Fanfare

Conversations about Rimsky-Korsakov quickly lead to comments about his expertise as an orchestrator. In fact, his book Principles of Orchestration remains in print, and continues to be of value to composers who are seeking to develop their art. It seems odd, then, that there would be any inter­est at all in transcriptions for piano duet (one piano, four hands) of two of his most famous orchestral works, even if the transcription of Scheherazade is the composer’s own. However, as Anthony Goldstone points out in the booklet note to this release, “It should be mentioned that the composer considered it sufficiently important to write a four-hand transcription of the work himself, and not to delegate the task, that he interrupted work on an opera for two weeks to do so.” On the other hand, perhaps his reason for doing so had more to do with ready money than with artistic integrity.

In any case, this is a wonderful transcription, in its own way, beautifully written for the piano by a composer whose complete music for solo piano fits on a single CD. (And yes, there’s a piano concerto as well, although it is not common in concert or on disc.) Of course Scheherazade does not have the same impact when it is by played by two pianists on one piano as it does when it is played by a full symphony orchestra. Of course there are losses, but there also are gains, particularly in the score’s quieter sections, and especially when they are played with as much sensitivity and refinement as Goldstone and Clemmow offer us here. Let’s just say, then, that this version for piano duet is not better or worse than the orchestral original —it’s just different.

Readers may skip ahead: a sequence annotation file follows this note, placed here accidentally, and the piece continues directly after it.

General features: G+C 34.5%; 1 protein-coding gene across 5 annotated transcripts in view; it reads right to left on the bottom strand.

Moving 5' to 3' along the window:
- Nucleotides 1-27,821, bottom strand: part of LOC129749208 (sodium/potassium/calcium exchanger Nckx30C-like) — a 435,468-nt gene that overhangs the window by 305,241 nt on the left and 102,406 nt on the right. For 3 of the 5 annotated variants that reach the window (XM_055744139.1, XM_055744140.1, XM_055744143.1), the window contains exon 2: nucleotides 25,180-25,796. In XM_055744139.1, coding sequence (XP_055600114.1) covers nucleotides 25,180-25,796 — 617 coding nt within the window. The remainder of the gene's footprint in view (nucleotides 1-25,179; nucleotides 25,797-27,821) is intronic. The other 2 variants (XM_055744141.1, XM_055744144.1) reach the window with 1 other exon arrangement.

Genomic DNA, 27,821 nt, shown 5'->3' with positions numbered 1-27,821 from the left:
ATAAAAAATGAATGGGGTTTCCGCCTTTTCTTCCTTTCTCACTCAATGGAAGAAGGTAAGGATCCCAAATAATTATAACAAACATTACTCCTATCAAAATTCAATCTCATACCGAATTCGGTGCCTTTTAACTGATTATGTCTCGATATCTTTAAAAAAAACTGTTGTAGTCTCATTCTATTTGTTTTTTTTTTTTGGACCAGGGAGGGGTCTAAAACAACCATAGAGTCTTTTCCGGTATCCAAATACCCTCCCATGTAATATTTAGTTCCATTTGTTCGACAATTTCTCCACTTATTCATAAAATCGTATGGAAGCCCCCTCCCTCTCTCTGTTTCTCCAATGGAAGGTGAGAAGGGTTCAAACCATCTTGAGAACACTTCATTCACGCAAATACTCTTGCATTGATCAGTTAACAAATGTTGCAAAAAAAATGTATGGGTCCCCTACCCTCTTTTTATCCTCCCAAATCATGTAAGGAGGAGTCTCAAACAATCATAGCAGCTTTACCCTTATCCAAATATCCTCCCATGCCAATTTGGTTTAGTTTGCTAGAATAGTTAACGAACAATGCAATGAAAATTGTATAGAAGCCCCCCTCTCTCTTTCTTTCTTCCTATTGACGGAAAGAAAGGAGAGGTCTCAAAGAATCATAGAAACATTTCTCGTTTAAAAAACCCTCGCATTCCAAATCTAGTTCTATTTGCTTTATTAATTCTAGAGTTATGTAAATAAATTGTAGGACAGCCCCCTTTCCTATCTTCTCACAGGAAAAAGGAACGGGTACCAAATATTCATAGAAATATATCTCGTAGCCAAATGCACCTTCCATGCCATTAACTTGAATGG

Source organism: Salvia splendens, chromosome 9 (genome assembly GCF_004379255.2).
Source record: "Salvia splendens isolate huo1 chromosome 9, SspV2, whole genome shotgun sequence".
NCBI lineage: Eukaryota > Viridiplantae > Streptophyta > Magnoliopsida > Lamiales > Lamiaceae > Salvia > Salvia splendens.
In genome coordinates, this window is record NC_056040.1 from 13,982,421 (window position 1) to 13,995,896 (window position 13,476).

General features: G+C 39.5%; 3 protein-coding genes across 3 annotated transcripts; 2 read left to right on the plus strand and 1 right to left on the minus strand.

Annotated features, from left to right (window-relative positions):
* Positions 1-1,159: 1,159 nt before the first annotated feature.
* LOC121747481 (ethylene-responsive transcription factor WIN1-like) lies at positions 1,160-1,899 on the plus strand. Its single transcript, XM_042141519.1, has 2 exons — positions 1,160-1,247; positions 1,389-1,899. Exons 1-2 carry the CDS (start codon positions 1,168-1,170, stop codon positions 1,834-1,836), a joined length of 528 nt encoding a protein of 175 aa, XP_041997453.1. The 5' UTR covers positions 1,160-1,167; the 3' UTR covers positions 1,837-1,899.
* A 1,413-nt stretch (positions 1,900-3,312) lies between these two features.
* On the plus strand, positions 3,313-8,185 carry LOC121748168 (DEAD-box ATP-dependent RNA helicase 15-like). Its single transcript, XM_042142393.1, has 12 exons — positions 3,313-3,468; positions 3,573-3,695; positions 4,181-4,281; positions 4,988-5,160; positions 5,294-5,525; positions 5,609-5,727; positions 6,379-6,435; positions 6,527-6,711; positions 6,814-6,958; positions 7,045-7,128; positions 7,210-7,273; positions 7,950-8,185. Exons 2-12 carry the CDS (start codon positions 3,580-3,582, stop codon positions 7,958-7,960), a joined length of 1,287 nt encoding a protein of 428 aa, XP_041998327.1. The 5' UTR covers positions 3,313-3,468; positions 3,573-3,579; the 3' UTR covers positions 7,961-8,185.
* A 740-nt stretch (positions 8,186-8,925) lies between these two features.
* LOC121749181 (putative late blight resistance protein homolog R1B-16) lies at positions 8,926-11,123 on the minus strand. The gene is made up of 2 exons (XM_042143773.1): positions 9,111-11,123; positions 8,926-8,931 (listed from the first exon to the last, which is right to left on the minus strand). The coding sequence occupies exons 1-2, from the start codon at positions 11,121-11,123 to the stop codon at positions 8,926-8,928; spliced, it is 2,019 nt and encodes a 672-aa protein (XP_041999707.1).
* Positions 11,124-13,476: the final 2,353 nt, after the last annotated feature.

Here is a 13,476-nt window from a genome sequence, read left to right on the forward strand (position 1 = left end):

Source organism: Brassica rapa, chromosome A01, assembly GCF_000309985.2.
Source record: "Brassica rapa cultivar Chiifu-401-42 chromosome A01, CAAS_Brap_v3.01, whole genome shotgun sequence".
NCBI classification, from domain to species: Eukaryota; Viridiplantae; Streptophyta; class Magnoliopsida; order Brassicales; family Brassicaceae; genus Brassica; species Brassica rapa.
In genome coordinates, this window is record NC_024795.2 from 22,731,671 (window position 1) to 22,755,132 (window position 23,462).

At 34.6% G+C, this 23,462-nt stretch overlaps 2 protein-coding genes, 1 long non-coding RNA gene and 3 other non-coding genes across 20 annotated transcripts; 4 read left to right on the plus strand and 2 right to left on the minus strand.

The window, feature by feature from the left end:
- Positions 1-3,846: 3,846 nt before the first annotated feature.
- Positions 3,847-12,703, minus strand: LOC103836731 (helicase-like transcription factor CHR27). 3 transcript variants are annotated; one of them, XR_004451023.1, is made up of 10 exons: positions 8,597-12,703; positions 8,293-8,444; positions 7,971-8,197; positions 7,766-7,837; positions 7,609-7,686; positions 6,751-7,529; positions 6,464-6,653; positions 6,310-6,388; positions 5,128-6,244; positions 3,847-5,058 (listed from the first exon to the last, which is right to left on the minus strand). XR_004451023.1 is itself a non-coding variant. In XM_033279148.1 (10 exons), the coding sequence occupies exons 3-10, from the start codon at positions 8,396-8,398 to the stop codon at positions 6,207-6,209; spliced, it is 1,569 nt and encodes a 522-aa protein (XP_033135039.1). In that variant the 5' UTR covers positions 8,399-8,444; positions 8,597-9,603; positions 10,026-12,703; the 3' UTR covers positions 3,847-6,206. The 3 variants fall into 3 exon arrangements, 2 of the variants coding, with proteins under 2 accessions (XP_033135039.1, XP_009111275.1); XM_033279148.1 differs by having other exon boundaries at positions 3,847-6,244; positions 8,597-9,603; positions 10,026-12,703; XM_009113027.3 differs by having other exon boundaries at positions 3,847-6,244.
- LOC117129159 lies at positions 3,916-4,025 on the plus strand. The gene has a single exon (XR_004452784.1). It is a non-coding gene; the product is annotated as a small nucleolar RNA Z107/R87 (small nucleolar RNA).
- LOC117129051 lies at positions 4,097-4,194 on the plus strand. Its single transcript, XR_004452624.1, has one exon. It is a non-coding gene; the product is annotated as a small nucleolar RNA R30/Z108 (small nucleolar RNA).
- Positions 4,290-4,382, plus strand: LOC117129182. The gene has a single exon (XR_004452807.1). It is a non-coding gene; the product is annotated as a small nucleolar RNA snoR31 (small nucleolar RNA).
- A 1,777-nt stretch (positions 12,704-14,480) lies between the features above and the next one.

I love “Antar” as much as I love Scheherazade and so I was very interested to hear how it would sound as a piano duet. Who is the transcriber, Nadezhda Purgold, you might be wondering? She was, as a matter of fact, Madame Rimsky-Korsakov. They married in 1872; by then, he had completed the first version of “Antar,” but he tinkered with it several times over the next three decades. Purgold was an educated musician, and had studied composition and piano at the St. Petersburg Conservatory with Nikolai Zaremba (who also taught Tchaikovsky) and with Alexander Dargomyzhsky, who schooled her in preparing piano transcriptions. Another Purgold transcription is that of Tchaikovsky’s Romeo and Juliet, which Goldstone and Clemtnow recorded for an earlier release. In other words, this “Antar” transcription is an excellent piece of work by a woman who was anything but a dilettante or a publishing house drone, and it is every bit as enjoyable as her husband’s transcription of Scheherazade.

As an encore, Goldstone and Clemmow offer another self-transcription, that of Rimsky-Korsakov’s Neapolitan Song. Like Richard Strauss, Rimsky-Korsakov was unaware that Funiculi, Funiculd was not a folk song, but rather a copyrighted work by composer Luigi Denza. After Strauss included it in Aus Italien, Denza sued him. Rimsky-Korsakov was luckier, having withdrawn his souped-up orchestral version of Denza’s song because he was displeased with it. There is nothing wrong with this transcription for piano duet, however. (Those wishing to hear the orchestral version can find it on a PentaTone CD released a few years ago, with conductor Carlo Ponti and the Russian National Orchestra. I have not heard it myself.)

Goldstone and Clemmow’s lengthy list of recordings goes from one highlight to the next, and if you have enjoyed their previous work, you will enjoy this. If you don’t know their work, then be aware that these are first-class pianists with technique that never lets the music down, and with enough good taste to let the music be fun and engaging without cheapening it, making it silly, or turning it into a string of effects. This, then, is a beautiful CD, and anyone who is really into any of these works should be very pleased with it.

—Raymond Tuttle